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Date:      Thu, 5 Jun 2014 22:49:27 +0800
From:      "bycn82" <bycn82@gmail.com>
To:        "'Luigi Rizzo'" <rizzo@iet.unipi.it>, <bycn82@gmail.com>
Cc:        "'Alexander V. Chernikov'" <melifaro@ipfw.ru>, 'FreeBSD Net' <net@FreeBSD.org>
Subject:   RE: [CFT]: ipfw named tables / different tabletypes
Message-ID:  <000001cf80cd$5dc1d9b0$19458d10$@gmail.com>
In-Reply-To: <20140605134256.GA81234@onelab2.iet.unipi.it>
References:  <20140521111002.GB62462@onelab2.iet.unipi.it> <537CEC12.8050404@FreeBSD.org> <20140521204826.GA67124@onelab2.iet.unipi.it> <537E1029.70007@FreeBSD.org> <20140522154740.GA76448@onelab2.iet.unipi.it> <537E2153.1040005@FreeBSD.org> <20140522163812.GA77634@onelab2.iet.unipi.it> <538B2FE5.6070407@FreeBSD.org> <539044E4.1020904@ipfw.ru> <000c01cf80be$41194370$c34bca50$@gmail.com> <20140605134256.GA81234@onelab2.iet.unipi.it>

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Hi Luigi,
Yes, use string instead of integer for the ID of table, but the same =
method cannot apply to the feature `set type of table`. And in the =
kernel, compare string will cause more than compare an integer.  In my =
opinion, actually they are just alias name for the object. Users already =
accept that every object has an integer ID.

Hi Alex,
Why not clean the ipfw_table_handler() function using the switch/case? =
Like in my patch, It can be easier to understand the code.

Best Regards,
bycn82


> -----Original Message-----
> From: Luigi Rizzo [mailto:rizzo@iet.unipi.it]
> Sent: 05 June, 2014 21:43
> To: bycn82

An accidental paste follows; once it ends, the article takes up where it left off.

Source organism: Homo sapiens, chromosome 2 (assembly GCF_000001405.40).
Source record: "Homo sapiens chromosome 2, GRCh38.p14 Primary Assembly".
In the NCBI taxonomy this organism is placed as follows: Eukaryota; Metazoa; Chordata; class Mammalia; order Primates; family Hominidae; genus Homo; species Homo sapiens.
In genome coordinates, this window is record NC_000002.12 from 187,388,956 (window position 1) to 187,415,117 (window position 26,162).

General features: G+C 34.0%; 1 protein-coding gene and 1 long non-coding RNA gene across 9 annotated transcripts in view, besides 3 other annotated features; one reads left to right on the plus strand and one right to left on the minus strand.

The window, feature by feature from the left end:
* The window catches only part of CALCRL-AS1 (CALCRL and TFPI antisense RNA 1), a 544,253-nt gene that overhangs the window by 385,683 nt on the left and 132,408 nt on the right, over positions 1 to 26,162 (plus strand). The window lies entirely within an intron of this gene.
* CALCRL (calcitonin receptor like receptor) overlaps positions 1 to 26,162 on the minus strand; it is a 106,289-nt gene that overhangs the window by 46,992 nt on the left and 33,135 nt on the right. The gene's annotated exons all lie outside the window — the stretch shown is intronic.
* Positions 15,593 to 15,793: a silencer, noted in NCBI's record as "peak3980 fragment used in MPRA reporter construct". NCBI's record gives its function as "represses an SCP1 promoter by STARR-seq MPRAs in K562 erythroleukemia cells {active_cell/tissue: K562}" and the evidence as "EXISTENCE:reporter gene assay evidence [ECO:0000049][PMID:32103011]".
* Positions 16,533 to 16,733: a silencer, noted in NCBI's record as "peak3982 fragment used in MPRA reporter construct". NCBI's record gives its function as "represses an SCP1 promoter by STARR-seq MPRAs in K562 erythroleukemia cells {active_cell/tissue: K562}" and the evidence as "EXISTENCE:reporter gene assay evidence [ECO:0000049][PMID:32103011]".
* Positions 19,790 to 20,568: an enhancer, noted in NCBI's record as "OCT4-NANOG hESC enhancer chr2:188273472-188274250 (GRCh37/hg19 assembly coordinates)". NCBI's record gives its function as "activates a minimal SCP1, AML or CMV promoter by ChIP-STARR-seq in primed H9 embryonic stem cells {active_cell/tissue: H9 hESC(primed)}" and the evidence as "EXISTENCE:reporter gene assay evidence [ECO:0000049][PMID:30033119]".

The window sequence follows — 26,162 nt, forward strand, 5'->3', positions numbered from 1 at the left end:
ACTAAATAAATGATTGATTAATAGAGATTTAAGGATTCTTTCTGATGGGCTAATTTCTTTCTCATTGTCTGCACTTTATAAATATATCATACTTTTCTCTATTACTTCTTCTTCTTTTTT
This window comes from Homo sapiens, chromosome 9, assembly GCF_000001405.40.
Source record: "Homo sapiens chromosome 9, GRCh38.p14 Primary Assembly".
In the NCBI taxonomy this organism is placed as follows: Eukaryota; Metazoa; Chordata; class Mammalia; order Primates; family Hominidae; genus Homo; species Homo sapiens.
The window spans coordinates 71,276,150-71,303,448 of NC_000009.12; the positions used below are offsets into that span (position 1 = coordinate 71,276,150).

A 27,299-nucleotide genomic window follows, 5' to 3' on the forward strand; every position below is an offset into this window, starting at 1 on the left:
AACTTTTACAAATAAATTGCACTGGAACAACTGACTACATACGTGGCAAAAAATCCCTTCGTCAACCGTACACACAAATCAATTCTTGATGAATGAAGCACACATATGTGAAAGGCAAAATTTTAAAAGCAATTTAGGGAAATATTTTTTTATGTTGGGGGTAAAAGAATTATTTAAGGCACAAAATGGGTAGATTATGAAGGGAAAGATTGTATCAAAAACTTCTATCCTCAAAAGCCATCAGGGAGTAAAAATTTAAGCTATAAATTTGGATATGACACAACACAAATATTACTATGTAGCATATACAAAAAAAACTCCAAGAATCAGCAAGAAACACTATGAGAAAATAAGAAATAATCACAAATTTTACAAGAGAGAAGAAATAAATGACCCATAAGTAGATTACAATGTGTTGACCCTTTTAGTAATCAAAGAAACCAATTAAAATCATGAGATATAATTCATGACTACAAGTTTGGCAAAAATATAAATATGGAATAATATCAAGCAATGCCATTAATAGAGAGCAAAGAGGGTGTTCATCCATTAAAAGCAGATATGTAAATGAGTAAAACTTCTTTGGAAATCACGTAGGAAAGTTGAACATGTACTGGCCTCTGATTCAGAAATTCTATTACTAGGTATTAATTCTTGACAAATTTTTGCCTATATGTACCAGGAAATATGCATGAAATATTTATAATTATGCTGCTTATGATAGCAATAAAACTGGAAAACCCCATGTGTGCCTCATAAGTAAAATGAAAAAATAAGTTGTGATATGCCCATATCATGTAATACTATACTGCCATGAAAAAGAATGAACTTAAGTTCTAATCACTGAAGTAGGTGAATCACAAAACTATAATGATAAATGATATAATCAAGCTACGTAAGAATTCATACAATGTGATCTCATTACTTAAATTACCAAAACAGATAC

> Cc: 'Alexander V. Chernikov'; 'Luigi Rizzo'; 'FreeBSD Net'
> Subject: Re: [CFT]: ipfw named tables / different tabletypes
>=20
> On Thu, Jun 05, 2014 at 09:01:19PM +0800, bycn82 wrote:
> > Hi Alex,
> >
> > Here is my patch, with this patch, the ipfw can support below
> > commands,
> >
> > root@FB10Head:~ # ipfw table 1 name saleteam root@FB10Head:~ # ipfw
> > table 1 name show saleteam
>=20
> Bill,
> as it was discussed previously, exposing the numeric identifier for =
the
> table is useless and potentially dangerous so the two commands above
> must not exist.
>=20
> In the new firewall the only names exposed externally are strings, and =
a
> table name "1" will be interpreted as a string, not a number.
>=20
> Only for transitional purposes (new kernel with old firewall), the
> kernel will accept commands with the old numeric identifiers and map
> them to strings, in and out.
>=20
> cheers
> luigi
>=20
> > root@FB10Head:~ # ipfw table saleteam add 1.2.3.4 root@FB10Head:~ #
> > ipfw table saleteam list
> > 1.2.3.4/32 0
> > root@FB10Head:~ # ipfw table 1 list
> > 1.2.3.4/32 0
> > root@FB10Head:~ #
> >
> >
> > Currently still cleaning the table handling function, and did not =
add
> the lock in the kernel functions when changing the `mapping chain`.
> >
> > Regards,
> > bycn82
> >
> >
> >
> > > -----Original Message-----
> > > From: Alexander V. Chernikov [mailto:melifaro@ipfw.ru]
> > > Sent: 05 June, 2014 18:22
> > > To: Luigi Rizzo
> > > Cc: Luigi Rizzo; FreeBSD Net; Bill Yuan
> > > Subject: Re: [CFT]: ipfw named tables / different tabletypes
> > >
> > > On 01.06.2014 17:51, Alexander V. Chernikov wrote:
> > > > On 22.05.2014 20:38, Luigi Rizzo wrote:
> > > >
> > > > Long story short, new version is ready.
> > > > I've tried to minimize changes in this patch to ease =
review/commit.
> > > >
> > > > Changes:
> > > > * Add namedobject set-aware api capable of searching/allocation
> > > > objects by their name/idx.
> > > > * Switch tables code to use string ids for configuration tasks.
> > > > * Change locking model: most configuration changes are protected
> > > > with UH lock, runtime-visible are protected with both locks.